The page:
Investigators warn the public to avoid ingesting Tylenol
Upon learning about the potassium cyanide-laced Tylenol capsules, authorities held a press conference, urging the public to not take the medicine – in fact, they were told to throw out any and all bottles they had in their possession.
Tylenol’s manufacturer, Johnson & Johnson, also addressed the murders, issuing warnings to hospitals, pharmacies, and other distributors. The company also halted all promotion of the product, instead releasing advertisements that urged users to stop taking any capsules that contained acetaminophen, and offered to exchange the affected bottles for solid tablets.
Investigating the Chicago Tylenol Murders
Early on in the investigation into the Chicago Tylenol Murders, detectives noticed that the bottle purchased by Mary Kellerman’s mother had been inventoried by the Jewel Foods location from which it came. They determined the lot – MC2880 – immediately prompting Johnson & Johnson to recall all batches with that number.
A search of all Chicago-area stores known to carry extra-strength Tylenol found several more bottles with capsules laced with potassium cyanide, leading Johnson & Johnson to expand the recall into what became one of the largest the United States had ever seen.
It was during this search that investigators learned that one bottle had been purchased and none of its capsules ingested, as a strange odor had been noted. Unbeknownst to the purchaser, this likely saved their life.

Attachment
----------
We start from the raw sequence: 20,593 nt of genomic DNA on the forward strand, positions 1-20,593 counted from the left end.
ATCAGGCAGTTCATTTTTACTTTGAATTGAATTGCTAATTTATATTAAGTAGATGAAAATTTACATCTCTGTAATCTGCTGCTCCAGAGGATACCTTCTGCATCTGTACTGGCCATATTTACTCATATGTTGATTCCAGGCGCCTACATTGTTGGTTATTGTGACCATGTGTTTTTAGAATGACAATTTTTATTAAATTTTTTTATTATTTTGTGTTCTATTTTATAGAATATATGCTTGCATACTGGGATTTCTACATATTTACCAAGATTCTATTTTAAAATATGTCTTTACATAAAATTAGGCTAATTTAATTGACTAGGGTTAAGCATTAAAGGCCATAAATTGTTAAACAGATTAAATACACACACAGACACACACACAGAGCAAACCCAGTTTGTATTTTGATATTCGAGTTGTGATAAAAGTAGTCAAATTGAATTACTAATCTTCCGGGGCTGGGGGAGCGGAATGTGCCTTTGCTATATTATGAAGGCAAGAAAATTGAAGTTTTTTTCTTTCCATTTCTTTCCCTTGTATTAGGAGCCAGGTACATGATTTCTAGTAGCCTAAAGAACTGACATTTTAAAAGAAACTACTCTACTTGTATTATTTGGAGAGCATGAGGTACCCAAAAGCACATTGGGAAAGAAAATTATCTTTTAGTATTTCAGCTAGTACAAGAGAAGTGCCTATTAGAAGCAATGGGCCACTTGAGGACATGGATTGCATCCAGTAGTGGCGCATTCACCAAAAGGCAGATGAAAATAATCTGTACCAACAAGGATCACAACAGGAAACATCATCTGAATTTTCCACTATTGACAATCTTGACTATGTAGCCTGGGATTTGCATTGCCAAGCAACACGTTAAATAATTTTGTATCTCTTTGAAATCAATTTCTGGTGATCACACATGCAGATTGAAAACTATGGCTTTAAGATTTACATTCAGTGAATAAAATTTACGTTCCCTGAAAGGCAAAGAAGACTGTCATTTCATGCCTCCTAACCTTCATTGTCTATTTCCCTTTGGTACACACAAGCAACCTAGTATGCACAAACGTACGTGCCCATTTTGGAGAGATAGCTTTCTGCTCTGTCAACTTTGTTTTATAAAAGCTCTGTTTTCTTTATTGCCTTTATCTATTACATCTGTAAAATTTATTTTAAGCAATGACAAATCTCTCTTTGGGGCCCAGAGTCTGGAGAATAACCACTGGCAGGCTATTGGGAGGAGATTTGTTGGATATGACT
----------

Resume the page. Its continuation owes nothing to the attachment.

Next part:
The tainted capsules were found to have been manufactured in Pennsylvania and Texas, leading many to theorize they’d been tampered with after being placed on store shelves. It was likely someone had purchased the bottles, swapped out the medicine within the capsules with potassium cyanide, and placed them back in the medicine aisles from which they came.
Over the decades since the murders, the investigation has been reignited numerous times, with no one found responsible. The latest update came in 2023, with Chicago-area authorities teaming up with Othram, which uses forensic genealogy to solve cold cases. Having seen success in the past, the company hopes to use its technology to extract DNA from evidence in the case.
Should Halloween be canceled?
Given the Chicago Tylenol Murders occurred close to Halloween, panic shifted from contaminated medicine to the possibility that someone could lace children’s candy with potassium cyanide. In previous years, fears had abounded over the possibility of trick-or-treaters coming across razor blades or other dangerous items while sorting through their hauls – now, the possibility of something much more deadly was worrying parents.
While many smaller towns outside of the Chicago area canceled Halloween altogether, those in and around the city opted to change what was handed out on the night of October 31. Chicago’s mayor spearheaded the circulation of one million leaflets, urging households to hand out money or small toys, while the homeowners association in the Poplar Hills subdivision told members to hand out coupons, which could be redeemed for candy at local shops.
There were three suspects in the Chicago Tylenol Murders
Despite no one having been convicted in the Chicago Tylenol Murders, three suspects were investigated. The first was James William Lewis, a New York City resident who’d mailed a letter to Johnson & Johnson, demanding $1 million to stop the deaths. When arrested by police, Lewis explained how the culprit was committing their crimes, but denied any involvement.